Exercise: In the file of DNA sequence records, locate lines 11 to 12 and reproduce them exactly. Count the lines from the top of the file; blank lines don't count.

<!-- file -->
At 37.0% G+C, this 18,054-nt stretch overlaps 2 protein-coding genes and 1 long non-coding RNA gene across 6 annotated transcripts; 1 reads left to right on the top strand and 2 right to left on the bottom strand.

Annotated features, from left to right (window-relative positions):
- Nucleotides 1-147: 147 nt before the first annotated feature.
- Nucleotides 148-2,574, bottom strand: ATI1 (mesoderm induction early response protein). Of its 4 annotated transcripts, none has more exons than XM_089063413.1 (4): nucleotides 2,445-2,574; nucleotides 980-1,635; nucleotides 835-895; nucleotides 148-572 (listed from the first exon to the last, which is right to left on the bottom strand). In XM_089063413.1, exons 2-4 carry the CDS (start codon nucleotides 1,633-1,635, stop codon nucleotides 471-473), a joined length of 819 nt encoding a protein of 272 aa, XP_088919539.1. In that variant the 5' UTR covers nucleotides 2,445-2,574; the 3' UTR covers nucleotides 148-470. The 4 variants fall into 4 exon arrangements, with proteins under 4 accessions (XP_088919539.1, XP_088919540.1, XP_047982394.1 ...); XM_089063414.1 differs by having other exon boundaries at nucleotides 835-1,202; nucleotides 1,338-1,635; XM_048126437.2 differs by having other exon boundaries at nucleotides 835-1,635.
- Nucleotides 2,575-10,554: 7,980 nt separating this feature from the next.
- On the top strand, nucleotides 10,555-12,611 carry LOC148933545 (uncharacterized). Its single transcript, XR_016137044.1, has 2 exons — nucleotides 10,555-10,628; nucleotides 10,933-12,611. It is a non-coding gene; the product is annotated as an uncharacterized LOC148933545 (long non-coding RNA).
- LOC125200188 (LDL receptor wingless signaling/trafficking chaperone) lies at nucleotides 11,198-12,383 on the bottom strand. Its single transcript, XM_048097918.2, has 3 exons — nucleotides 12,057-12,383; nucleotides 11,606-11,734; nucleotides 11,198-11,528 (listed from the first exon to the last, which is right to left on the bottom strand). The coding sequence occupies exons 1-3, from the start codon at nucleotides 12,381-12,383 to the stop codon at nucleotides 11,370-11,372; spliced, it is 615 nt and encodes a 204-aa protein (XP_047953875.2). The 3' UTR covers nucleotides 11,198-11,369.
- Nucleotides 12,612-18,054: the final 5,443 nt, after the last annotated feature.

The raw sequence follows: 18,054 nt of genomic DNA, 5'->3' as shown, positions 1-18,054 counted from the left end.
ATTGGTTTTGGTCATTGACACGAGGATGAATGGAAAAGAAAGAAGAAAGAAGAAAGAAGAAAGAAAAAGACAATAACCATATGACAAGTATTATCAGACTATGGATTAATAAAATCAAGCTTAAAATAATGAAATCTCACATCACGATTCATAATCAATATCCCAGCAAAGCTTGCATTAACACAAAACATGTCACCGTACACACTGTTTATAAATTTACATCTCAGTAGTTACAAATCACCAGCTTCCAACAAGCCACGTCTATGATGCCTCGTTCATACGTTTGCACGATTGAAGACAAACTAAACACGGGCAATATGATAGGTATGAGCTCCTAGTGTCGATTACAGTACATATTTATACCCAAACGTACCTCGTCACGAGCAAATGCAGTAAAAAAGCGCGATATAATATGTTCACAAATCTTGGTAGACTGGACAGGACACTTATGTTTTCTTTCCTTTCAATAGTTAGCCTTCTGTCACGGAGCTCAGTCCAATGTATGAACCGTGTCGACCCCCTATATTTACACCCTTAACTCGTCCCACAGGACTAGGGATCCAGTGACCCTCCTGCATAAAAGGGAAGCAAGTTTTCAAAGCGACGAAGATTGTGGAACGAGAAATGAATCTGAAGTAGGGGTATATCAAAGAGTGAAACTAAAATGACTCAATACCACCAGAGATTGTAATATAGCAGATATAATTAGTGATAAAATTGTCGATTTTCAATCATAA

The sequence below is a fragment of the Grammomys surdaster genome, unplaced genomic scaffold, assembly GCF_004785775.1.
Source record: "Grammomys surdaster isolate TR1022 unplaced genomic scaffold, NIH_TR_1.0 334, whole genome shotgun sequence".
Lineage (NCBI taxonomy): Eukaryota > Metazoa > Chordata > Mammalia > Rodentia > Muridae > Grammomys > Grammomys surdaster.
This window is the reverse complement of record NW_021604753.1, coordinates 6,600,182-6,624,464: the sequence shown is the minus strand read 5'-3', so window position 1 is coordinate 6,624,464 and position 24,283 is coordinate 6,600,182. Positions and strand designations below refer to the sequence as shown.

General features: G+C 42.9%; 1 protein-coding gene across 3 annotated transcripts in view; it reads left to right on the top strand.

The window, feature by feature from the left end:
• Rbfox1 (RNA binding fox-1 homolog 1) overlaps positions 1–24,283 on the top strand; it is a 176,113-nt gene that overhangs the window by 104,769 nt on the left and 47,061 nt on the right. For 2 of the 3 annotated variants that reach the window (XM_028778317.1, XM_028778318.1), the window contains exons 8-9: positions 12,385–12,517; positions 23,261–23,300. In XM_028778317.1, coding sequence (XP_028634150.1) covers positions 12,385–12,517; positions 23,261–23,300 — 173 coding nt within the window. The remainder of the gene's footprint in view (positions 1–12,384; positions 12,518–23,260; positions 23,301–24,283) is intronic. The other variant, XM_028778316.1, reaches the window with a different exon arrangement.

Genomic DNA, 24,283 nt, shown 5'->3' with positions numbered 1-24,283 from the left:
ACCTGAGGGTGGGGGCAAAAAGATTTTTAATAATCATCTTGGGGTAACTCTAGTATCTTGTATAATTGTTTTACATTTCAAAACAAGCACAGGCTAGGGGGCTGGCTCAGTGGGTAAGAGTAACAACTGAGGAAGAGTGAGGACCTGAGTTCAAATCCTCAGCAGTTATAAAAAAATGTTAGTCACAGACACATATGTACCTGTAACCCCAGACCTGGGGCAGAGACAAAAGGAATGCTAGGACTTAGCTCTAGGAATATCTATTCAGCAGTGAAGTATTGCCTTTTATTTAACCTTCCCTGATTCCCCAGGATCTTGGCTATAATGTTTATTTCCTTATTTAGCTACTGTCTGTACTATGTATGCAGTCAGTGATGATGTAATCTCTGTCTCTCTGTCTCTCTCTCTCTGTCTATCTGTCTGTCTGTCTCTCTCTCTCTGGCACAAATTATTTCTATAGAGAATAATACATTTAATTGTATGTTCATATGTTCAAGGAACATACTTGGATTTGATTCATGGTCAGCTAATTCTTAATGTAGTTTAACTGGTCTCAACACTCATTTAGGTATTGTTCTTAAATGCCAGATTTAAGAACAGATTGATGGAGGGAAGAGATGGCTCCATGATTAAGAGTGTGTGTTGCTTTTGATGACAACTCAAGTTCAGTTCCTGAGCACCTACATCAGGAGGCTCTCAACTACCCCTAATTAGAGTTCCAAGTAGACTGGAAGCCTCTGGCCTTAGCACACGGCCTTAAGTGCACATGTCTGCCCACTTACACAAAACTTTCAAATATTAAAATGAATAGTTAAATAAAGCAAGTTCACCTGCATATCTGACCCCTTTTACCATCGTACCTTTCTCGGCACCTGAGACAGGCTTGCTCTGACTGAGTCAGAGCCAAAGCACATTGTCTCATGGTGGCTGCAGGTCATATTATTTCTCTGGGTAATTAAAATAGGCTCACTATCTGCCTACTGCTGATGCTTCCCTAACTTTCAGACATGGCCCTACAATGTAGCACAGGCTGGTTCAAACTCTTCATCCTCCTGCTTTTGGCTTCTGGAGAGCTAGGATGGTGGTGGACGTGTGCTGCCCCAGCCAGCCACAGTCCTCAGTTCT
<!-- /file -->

The sequence below is a fragment of the Grammomys surdaster genome, unplaced genomic scaffold, assembly GCF_004785775.1.
Source record: "Grammomys surdaster isolate TR1022 unplaced genomic scaffold, NIH_TR_1.0 334, whole genome shotgun sequence".